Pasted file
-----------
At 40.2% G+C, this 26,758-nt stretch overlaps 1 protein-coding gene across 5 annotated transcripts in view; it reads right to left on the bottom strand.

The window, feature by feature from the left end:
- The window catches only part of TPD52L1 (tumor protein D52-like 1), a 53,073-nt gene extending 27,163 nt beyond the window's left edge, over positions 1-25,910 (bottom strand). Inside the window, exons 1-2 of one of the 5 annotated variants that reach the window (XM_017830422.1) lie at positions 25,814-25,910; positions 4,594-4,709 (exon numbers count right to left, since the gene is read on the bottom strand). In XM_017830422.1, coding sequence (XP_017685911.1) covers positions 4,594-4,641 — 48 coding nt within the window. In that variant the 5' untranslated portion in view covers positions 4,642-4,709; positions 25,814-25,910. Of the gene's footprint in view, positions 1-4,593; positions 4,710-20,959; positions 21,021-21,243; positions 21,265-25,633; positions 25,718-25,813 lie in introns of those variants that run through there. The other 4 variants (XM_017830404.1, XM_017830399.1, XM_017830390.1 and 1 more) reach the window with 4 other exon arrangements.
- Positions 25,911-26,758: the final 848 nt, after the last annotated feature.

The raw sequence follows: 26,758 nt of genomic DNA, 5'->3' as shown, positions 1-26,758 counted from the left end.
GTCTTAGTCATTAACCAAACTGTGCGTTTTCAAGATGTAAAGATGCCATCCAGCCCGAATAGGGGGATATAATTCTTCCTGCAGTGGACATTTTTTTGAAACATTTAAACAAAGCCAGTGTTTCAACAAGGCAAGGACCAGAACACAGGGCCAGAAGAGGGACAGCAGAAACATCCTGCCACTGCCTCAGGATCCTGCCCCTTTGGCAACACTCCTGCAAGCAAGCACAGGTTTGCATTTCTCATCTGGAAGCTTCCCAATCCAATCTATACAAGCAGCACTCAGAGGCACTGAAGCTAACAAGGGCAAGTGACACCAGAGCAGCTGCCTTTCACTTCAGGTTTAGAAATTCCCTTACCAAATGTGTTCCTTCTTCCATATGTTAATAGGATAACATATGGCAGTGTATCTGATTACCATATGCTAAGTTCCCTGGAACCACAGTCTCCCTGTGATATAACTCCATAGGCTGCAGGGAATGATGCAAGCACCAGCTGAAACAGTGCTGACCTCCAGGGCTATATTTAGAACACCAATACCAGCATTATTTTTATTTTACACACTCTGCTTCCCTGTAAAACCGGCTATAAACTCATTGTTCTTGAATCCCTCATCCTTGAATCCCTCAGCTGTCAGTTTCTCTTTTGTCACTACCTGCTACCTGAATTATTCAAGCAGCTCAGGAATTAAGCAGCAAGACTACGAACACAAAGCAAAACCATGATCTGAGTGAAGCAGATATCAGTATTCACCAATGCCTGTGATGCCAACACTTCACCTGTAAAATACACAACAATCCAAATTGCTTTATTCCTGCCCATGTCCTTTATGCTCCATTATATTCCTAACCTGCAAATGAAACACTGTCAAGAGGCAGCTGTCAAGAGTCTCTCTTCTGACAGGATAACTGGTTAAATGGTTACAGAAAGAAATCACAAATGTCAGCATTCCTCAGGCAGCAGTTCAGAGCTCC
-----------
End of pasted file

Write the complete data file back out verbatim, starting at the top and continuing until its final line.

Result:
At 40.2% G+C, this 26,758-nt stretch overlaps 1 protein-coding gene across 5 annotated transcripts in view; it reads right to left on the bottom strand.

The window, feature by feature from the left end:
- The window catches only part of TPD52L1 (tumor protein D52-like 1), a 53,073-nt gene extending 27,163 nt beyond the window's left edge, over positions 1-25,910 (bottom strand). Inside the window, exons 1-2 of one of the 5 annotated variants that reach the window (XM_017830422.1) lie at positions 25,814-25,910; positions 4,594-4,709 (exon numbers count right to left, since the gene is read on the bottom strand). In XM_017830422.1, coding sequence (XP_017685911.1) covers positions 4,594-4,641 — 48 coding nt within the window. In that variant the 5' untranslated portion in view covers positions 4,642-4,709; positions 25,814-25,910. Of the gene's footprint in view, positions 1-4,593; positions 4,710-20,959; positions 21,021-21,243; positions 21,265-25,633; positions 25,718-25,813 lie in introns of those variants that run through there. The other 4 variants (XM_017830404.1, XM_017830399.1, XM_017830390.1 and 1 more) reach the window with 4 other exon arrangements.
- Positions 25,911-26,758: the final 848 nt, after the last annotated feature.

The raw sequence follows: 26,758 nt of genomic DNA, 5'->3' as shown, positions 1-26,758 counted from the left end.
GTCTTAGTCATTAACCAAACTGTGCGTTTTCAAGATGTAAAGATGCCATCCAGCCCGAATAGGGGGATATAATTCTTCCTGCAGTGGACATTTTTTTGAAACATTTAAACAAAGCCAGTGTTTCAACAAGGCAAGGACCAGAACACAGGGCCAGAAGAGGGACAGCAGAAACATCCTGCCACTGCCTCAGGATCCTGCCCCTTTGGCAACACTCCTGCAAGCAAGCACAGGTTTGCATTTCTCATCTGGAAGCTTCCCAATCCAATCTATACAAGCAGCACTCAGAGGCACTGAAGCTAACAAGGGCAAGTGACACCAGAGCAGCTGCCTTTCACTTCAGGTTTAGAAATTCCCTTACCAAATGTGTTCCTTCTTCCATATGTTAATAGGATAACATATGGCAGTGTATCTGATTACCATATGCTAAGTTCCCTGGAACCACAGTCTCCCTGTGATATAACTCCATAGGCTGCAGGGAATGATGCAAGCACCAGCTGAAACAGTGCTGACCTCCAGGGCTATATTTAGAACACCAATACCAGCATTATTTTTATTTTACACACTCTGCTTCCCTGTAAAACCGGCTATAAACTCATTGTTCTTGAATCCCTCATCCTTGAATCCCTCAGCTGTCAGTTTCTCTTTTGTCACTACCTGCTACCTGAATTATTCAAGCAGCTCAGGAATTAAGCAGCAAGACTACGAACACAAAGCAAAACCATGATCTGAGTGAAGCAGATATCAGTATTCACCAATGCCTGTGATGCCAACACTTCACCTGTAAAATACACAACAATCCAAATTGCTTTATTCCTGCCCATGTCCTTTATGCTCCATTATATTCCTAACCTGCAAATGAAACACTGTCAAGAGGCAGCTGTCAAGAGTCTCTCTTCTGACAGGATAACTGGTTAAATGGTTACAGAAAGAAATCACAAATGTCAGCATTCCTCAGGCAGCAGTTCAGAGCTCC